Oral presentation- Open Session 12th International Mammalogical Congress

A new method to find environmental mechanisms of life history evolution in insectivorous mammals (#318)

Diana O Fisher 1 , Menna E Jones 2 , Christopher R Dickman 3 , Teigan Cremona 4 , Yolarnie Amepou 5 , Euan Ritchie 6 , Dale Nimmo 6 , Enock Kale 7 , Dave Watson 8 , Bobby Tamayo 3 , Rodrigo Hamede 2 , Conrad Hoskin 9 , Megan Higgie 9 , J Anthony Friend 10
  1. University of Queensland, St Lucia, Queensland, Australia
  2. Zoology, University of Tasmania, Hobart, Tasmania, Australia
  3. School of Biological Sciences, University of Sydney, Sydney, New South Wales, Australia
  4. University of Technology Sydney, Sydney, New South Wales, Australia
  5. University of Canberra, Canberra, Australian Capital Territory, Australia
  6. Deakin University, Burwood, Victoria, Australia
  7. Papua New Guinea Institute of Biological Resources, Goroka, Papua New Guinea
  8. Charles Sturt University, Albury, New South Wales, Australia
  9. James Cook University, Townsville, Queensland, Australia
  10. Science and Conservation, WA Department of Parks and Wildlife, Albany, Western Australia, Australia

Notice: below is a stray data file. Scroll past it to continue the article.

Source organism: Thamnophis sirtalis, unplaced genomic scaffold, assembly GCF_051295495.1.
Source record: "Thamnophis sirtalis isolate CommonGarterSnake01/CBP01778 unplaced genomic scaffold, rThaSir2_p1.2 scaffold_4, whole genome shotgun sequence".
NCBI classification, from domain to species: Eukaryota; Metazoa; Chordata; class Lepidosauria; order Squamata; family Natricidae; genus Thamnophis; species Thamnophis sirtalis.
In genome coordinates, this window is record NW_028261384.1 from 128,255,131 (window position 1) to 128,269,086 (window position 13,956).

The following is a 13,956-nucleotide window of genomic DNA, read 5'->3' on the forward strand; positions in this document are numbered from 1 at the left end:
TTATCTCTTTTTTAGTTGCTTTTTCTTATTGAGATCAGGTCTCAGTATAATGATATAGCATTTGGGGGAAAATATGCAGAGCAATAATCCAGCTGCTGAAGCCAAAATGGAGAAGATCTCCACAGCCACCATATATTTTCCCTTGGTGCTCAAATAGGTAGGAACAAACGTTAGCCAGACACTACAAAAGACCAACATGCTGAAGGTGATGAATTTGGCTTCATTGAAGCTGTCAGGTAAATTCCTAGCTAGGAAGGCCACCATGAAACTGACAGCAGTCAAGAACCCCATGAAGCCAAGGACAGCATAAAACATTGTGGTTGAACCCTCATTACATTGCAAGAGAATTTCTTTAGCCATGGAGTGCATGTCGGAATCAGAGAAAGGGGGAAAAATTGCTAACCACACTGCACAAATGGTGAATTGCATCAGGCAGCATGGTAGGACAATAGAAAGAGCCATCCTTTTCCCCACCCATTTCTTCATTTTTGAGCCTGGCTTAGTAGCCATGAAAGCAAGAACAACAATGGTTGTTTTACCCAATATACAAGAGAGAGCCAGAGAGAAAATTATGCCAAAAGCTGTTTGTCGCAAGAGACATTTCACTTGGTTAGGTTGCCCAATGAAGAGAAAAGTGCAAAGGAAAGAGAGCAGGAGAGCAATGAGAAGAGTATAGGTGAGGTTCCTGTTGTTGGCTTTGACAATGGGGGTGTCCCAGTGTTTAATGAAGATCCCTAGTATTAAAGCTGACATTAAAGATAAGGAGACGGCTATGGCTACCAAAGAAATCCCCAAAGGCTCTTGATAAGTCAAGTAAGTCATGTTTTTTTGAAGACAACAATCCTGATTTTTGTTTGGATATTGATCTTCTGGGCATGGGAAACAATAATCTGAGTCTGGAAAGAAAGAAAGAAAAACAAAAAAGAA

Temporal variation in food availability shapes the life history strategies of female mammals. Females are assumed to gain fitness benefits from matching births with annual or seasonal peaks in food abundance, thereby increasing their ability to meet the maximum energetic demands of lactation. Selection for synchronised seasonal breeding results when young born outside the peak birth period face long-term disadvantage. Overall food abundance affects reproductive rate and other life history traits. In mammals, most studies on these topics have been on herbivorous species. We know little about food availability on a macroecological scale and its life history consequences for insectivorous mammals. We present a standardised method to record long-term but detailed food availability for insectivorous mammals. We used horizontally-set, programmable time-lapse camera traps with a close focal distance and white led flash. We have deployed cameras at sites throughout Australia (and 2 in PNG) since 2013. These are revealing how arthropod seasonality and abundance are related to latitude, mean and variation in rainfall and temperature, substrate and vegetation; helping to increase understanding of the underlying environmental mechanisms of life history evolution in female dasyurid marsupials at a macro-ecological scale.